Browse Tag by learning science
Learning design, Reviews

Who ya gonna call? Mythbusters (or Clark Quinn’s book Millennials, goldfish & other training misconceptions)

Ghost buster logo on car door

When we visit the doctor, we put our trust in their expertise and rely on them to keep at the top of their game. Imagine if, when you complained of suffering from migraines, your doctor recommended a series of bloodletting to relieve the pressure!  Bloodletting was practised by the medical profession using a device (sometimes, using leeches) as recently as 1923! Fortunately, doctors no longer recommend this course of treatment because (unsurprisingly), they realised it didn’t work.

As a learning and development professional, our delegates put their development and skills in our hands; they trust that we have the current skills to help them learn and develop new skills. As with the medical profession, we have a duty to keep up to date, critique, analyse and act on evidence.

The stuff of myths and legend

It’s healthy to question, to never take things at face-value, especially when people rely on our advice and support. I like to do a fair amount of research. Does that make me a Theorist? Hmm, I thought I was more of a Reflector …but I also like to get stuck in and try things out; surely that means I’m an Activist… but… I need some real examples how this might work. Now I’m confused…that would make me a Pragmatist. Help! I have a split personality!

If you value your professional credibility, you will already be keeping up with current debates, thinking and theories. You may have even debated these yourself. Wouldn’t it be great if you could find some evidence one way or the other? But where do you start?

In his book, ‘Millennials, goldfish & other training misconceptions’, Clark Quinn gives you that start you might be looking for.

Clark Quinn looks at three categories:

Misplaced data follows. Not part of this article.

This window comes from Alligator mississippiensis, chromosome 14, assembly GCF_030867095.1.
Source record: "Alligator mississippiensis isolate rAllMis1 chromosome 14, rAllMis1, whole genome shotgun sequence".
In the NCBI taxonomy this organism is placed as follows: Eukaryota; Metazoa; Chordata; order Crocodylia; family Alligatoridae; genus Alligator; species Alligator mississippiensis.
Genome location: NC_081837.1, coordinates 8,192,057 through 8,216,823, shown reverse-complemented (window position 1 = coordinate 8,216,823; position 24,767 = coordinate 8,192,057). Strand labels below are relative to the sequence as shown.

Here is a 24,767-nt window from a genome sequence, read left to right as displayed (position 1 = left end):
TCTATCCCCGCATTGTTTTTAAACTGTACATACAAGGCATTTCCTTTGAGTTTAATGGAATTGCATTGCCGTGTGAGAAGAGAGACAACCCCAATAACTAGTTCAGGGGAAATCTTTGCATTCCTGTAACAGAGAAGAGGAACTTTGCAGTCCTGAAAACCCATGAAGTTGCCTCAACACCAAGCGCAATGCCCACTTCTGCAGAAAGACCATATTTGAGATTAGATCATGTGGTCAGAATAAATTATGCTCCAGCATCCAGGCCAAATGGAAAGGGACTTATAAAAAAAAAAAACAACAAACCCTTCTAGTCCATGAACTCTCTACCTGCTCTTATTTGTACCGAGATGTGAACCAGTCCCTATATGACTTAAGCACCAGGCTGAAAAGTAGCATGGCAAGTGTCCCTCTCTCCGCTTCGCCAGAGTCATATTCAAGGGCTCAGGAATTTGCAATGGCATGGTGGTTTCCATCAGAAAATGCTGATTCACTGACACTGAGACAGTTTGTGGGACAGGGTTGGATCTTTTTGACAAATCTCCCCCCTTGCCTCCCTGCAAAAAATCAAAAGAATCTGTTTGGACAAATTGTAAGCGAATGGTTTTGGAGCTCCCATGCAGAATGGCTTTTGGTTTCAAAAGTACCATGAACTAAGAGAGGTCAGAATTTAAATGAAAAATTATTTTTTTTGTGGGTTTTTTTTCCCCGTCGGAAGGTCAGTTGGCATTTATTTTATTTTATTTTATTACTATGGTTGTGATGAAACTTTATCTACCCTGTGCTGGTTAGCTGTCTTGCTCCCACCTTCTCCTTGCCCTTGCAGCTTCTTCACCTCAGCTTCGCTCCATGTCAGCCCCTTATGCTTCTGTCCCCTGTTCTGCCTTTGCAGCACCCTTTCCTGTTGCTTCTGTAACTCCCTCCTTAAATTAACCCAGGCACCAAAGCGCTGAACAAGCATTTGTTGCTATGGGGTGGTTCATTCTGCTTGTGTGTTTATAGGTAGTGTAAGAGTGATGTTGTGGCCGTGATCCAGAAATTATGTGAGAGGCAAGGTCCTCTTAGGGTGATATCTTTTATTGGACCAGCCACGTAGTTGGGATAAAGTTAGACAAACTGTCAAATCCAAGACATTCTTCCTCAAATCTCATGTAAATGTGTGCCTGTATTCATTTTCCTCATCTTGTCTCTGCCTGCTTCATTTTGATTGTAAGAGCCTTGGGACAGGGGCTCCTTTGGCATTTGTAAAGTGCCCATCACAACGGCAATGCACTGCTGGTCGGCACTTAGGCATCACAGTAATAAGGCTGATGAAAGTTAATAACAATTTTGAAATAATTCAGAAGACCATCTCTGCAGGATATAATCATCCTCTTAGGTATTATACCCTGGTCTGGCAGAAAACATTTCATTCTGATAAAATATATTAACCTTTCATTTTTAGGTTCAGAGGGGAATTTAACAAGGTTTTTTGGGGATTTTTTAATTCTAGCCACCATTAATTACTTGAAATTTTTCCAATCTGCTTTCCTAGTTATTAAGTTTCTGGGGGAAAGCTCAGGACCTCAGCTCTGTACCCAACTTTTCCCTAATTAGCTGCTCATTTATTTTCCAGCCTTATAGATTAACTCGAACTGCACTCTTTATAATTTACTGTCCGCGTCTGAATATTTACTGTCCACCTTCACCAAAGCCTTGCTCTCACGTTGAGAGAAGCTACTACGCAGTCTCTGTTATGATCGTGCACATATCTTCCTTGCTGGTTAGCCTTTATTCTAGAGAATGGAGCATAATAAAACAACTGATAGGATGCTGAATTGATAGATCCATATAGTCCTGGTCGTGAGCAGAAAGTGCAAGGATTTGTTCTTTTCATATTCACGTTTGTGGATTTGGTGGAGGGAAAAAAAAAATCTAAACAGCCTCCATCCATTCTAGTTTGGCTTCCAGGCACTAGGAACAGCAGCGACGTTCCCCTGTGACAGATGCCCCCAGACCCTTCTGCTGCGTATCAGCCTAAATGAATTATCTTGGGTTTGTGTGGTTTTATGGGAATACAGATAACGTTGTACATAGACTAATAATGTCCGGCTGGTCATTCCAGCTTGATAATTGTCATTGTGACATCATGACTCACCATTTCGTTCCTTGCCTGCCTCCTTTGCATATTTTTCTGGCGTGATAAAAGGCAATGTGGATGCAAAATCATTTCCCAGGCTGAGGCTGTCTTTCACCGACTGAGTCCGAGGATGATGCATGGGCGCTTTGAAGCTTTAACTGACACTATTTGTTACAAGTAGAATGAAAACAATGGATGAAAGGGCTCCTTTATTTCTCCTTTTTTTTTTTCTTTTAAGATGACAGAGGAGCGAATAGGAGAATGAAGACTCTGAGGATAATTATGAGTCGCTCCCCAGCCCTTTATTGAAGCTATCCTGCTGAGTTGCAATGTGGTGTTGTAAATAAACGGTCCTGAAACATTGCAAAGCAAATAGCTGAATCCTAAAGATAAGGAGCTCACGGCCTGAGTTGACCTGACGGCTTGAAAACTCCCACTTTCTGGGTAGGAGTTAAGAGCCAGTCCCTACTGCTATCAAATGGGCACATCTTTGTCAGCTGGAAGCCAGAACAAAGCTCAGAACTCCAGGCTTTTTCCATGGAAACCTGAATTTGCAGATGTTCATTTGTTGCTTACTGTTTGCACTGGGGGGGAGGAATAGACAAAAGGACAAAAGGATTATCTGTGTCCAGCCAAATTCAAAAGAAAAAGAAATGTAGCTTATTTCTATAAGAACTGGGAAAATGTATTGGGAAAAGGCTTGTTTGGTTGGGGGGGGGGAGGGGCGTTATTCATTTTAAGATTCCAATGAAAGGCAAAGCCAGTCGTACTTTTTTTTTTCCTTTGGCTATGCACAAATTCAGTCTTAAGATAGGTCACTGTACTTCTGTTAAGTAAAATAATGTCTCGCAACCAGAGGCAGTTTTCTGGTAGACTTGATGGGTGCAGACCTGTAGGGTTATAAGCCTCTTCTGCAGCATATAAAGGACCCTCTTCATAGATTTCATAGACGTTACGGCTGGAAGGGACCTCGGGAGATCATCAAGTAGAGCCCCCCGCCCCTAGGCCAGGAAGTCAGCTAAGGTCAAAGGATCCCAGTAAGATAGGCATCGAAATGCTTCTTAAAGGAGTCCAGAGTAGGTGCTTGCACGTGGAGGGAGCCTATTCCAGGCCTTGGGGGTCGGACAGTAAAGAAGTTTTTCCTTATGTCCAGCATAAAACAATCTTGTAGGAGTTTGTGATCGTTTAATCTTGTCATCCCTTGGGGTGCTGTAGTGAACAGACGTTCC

1. Learning myths (e.g. tailoring to learning styles etc)
  2. Learning superstitions (e.g. smile-sheets equals evaluation)
  3. Learning misconceptions (e.g. 70-20-10)

It’s a lovely, easy read and is meant as a starting point; it is packed full of citations and references should you wish to delve deeper into the evidence behind the counter arguments. I love that (there’s that ‘Theorist’ in me again ).

The myths

For each myth, Clark Quinn gives a brief description and its appeal. Then he sets out the pros, cons and suggestions on evaluating its validity. Finally, we are given a summary of what the evidence actually says followed by advice on what we should do.

The superstitions

Similarly, we read a brief description of each. Clark Quinn then sets out the rationale, why it doesn’t work and what do to instead.

The misconceptions

We can easily misunderstand the purposes of certain practices. Here Clark Quinn gives us a counter argument against the brief description of a commonly held belief. He then helps us reconcile, before making suggestions on what we can do.

What I really love about this easy read is that he gives us a handy little summary section where the key points are set out in easy to read tables.

This is a must on your bookshelf. It’s a handy reference and is small enough to carry around with you without taking up too much space or add to the weight in your L&D kit-bag. Ideal for those moments when a debate is about start or you need a quick memory jogger.

This book has re-affirmed some of my own counter arguments for some learning theories and practices that just didn’t sit right with me; I’ve also had some myths and beliefs busted. I’m OK with that. What about you?

Learning design, Online learning

Wonderful eLearning

Happy Day by Peter IsmagilovLast week I attended yet another excellent event run by the eLearning Network. I always enjoy spending time in the company of like minded people all with one goal in mind – better quality eLearning. If you weren’t able to make it, then there was an active back channel in Twitter so check out #elnevent to catch up.

First up was Bill Miller of Wonderful Learning. Well, it was certainly a wonderful session and a great way to kick the whole day off which was all about attaining ‘truly effective eLearning’.

Why? Because Bill took us back to considering what is THE most important element of successful eLearning – how our learners feel!

If we consider for just a moment, how many of us are unable to think straight whenever we feel anxiety or stress; how we go blank when taking exams. Bill’s session took us through a highly engaging and entertaining trip through the thinking of Carl Rogers and his setting of the emotional climate; introduced us to the neurobiologist Antonio Damasio and his thoughts on the effect emotions have on our decision-making; and a little insight into recent brain research.